How often do couples marry thinking that "all you need is love?" How many courting couples think that passion and infatuation are enough to get them through? How many young couples can't imagine how tempers can flare, and how disagreements can escalate? I think some young couples may think more about having their lavish wedding (which lasts only a few hours compared to the marriage) than they are about the realities.

The purpose for marriage for the Puritans was for companionship, love, and children. But it was also for the glory of God, as the purposes of our marriages ought to be as well. Marriage is a serious thing. Their example is a good one to follow in a day when divorce rates within the church aren't much different than the rates outside of it. The Purtians are often reputed to be dour and with a hard view of marriage. It is quite the contrary. They promoted healthy, loving, solid, life long-marriages.

If you are interested in reading about the Puritans, in addition to reading their own words, do check out the two volumes I mentioned earlier. I found them both excellent introductions. Joel Beeke's book Meet the Puritans also comes highly recommended.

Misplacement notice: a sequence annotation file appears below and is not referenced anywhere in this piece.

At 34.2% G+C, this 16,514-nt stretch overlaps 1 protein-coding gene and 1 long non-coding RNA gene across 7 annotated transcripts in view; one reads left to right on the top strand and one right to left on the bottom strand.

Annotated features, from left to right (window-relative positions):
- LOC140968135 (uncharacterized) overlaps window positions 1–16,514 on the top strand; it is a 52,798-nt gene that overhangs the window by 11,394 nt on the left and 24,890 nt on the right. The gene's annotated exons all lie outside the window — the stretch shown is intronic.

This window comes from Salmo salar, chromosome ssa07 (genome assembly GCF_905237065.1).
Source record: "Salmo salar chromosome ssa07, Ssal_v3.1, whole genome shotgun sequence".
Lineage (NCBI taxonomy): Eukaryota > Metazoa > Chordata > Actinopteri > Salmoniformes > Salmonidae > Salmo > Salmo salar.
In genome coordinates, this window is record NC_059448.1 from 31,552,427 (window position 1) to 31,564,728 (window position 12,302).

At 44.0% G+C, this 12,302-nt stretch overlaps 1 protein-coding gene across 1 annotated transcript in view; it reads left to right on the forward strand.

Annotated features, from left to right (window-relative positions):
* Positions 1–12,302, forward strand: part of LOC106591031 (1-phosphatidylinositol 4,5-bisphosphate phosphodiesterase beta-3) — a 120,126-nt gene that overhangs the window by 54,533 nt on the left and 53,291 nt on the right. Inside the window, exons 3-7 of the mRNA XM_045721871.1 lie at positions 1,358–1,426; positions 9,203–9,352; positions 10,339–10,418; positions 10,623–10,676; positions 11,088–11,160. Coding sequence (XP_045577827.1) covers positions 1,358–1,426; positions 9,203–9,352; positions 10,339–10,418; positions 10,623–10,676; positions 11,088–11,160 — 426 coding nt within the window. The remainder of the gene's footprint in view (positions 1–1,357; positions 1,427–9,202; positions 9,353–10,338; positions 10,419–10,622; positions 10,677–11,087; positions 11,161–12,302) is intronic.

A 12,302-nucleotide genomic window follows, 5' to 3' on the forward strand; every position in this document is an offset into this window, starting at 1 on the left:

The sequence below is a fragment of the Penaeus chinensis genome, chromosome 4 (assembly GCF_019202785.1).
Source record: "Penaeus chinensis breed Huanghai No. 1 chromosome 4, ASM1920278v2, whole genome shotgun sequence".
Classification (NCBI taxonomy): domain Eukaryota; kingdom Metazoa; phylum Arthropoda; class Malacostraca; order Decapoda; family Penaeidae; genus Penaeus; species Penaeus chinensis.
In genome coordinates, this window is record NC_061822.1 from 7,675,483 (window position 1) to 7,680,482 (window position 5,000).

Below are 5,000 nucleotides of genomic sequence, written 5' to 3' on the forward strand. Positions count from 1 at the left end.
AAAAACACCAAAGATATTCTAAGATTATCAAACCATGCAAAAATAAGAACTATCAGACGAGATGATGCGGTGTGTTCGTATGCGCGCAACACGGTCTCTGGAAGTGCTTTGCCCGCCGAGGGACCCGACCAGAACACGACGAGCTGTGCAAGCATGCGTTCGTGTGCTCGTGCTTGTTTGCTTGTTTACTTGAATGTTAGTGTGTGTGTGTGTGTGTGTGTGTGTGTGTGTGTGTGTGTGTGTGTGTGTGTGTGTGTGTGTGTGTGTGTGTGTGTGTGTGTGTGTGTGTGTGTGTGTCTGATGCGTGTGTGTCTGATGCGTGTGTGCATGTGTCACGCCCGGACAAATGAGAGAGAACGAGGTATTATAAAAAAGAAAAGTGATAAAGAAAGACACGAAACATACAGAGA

Monday, August 5, 2013

Herman Bavinck - Reformed Dogmatics

Herman Bavinck (1854-1921) was a Dutch Reformed Theologian. In 1902 he succeeded Abraham Kuyper as Professor of Theology at the Free University of Amsterdam. He is best known for his four volume work, Reformed Dogmatics (also available in a abridged version, edited by John Bolt).

I first became aware of Bavinck from my friend Gloria Furman. She kept putting these fantastic quotes up on Twitter, which made me wonder who this Dutch guy was.

We can benefit by reading all sorts of different things. Some things, like blog posts, are like salad or potato chips. Light and (sometimes) beneficial, but not always filling. A few contemporary classics, like J.I. Packer's Knowing God, are like a steak dinner, one of the heavier meals, but manageable. And then works like Reformed Dogmatics are akin to fudge or cheesecake--rich and filling. While a few exceptional people might be able to take works like Reformed Dogmatics (or foods like fudge) in large gulps, most of us have to take it slowly.

For the past few years, I've been drawn to readings on the attributes of God. People have been trying to come to God on their own terms since Genesis 3. When it comes to God's attributes, we tend to elevate the attributes we find less threatening. This leaves us with a God more akin to a kindly grandpa or Santa Claus and not the God revealed in Scripture.